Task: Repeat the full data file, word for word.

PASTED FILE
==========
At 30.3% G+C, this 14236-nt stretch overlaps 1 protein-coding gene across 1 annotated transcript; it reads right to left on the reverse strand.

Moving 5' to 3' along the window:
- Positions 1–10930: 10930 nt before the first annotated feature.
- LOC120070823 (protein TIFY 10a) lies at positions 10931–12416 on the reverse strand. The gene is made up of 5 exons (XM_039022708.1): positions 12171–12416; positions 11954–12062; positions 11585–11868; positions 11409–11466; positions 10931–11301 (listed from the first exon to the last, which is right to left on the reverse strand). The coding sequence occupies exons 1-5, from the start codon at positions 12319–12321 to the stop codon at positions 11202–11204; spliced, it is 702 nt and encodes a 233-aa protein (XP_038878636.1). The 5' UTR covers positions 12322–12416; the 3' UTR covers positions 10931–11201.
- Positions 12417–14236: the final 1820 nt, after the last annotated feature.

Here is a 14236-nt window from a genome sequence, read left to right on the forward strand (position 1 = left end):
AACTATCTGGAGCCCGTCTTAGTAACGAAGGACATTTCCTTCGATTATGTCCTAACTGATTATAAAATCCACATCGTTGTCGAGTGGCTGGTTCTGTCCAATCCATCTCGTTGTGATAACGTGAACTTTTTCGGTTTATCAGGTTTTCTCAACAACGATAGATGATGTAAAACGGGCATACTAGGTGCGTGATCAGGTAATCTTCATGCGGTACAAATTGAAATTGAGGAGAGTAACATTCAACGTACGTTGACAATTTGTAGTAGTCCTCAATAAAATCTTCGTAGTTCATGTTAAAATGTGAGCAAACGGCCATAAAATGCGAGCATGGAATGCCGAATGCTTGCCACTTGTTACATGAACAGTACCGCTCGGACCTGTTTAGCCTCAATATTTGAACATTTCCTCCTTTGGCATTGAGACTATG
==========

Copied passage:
At 30.3% G+C, this 14236-nt stretch overlaps 1 protein-coding gene across 1 annotated transcript; it reads right to left on the reverse strand.

Moving 5' to 3' along the window:
- Positions 1–10930: 10930 nt before the first annotated feature.
- LOC120070823 (protein TIFY 10a) lies at positions 10931–12416 on the reverse strand. The gene is made up of 5 exons (XM_039022708.1): positions 12171–12416; positions 11954–12062; positions 11585–11868; positions 11409–11466; positions 10931–11301 (listed from the first exon to the last, which is right to left on the reverse strand). The coding sequence occupies exons 1-5, from the start codon at positions 12319–12321 to the stop codon at positions 11202–11204; spliced, it is 702 nt and encodes a 233-aa protein (XP_038878636.1). The 5' UTR covers positions 12322–12416; the 3' UTR covers positions 10931–11201.
- Positions 12417–14236: the final 1820 nt, after the last annotated feature.

Here is a 14236-nt window from a genome sequence, read left to right on the forward strand (position 1 = left end):
AACTATCTGGAGCCCGTCTTAGTAACGAAGGACATTTCCTTCGATTATGTCCTAACTGATTATAAAATCCACATCGTTGTCGAGTGGCTGGTTCTGTCCAATCCATCTCGTTGTGATAACGTGAACTTTTTCGGTTTATCAGGTTTTCTCAACAACGATAGATGATGTAAAACGGGCATACTAGGTGCGTGATCAGGTAATCTTCATGCGGTACAAATTGAAATTGAGGAGAGTAACATTCAACGTACGTTGACAATTTGTAGTAGTCCTCAATAAAATCTTCGTAGTTCATGTTAAAATGTGAGCAAACGGCCATAAAATGCGAGCATGGAATGCCGAATGCTTGCCACTTGTTACATGAACAGTACCGCTCGGACCTGTTTAGCCTCAATATTTGAACATTTCCTCCTTTGGCATTGAGACTATG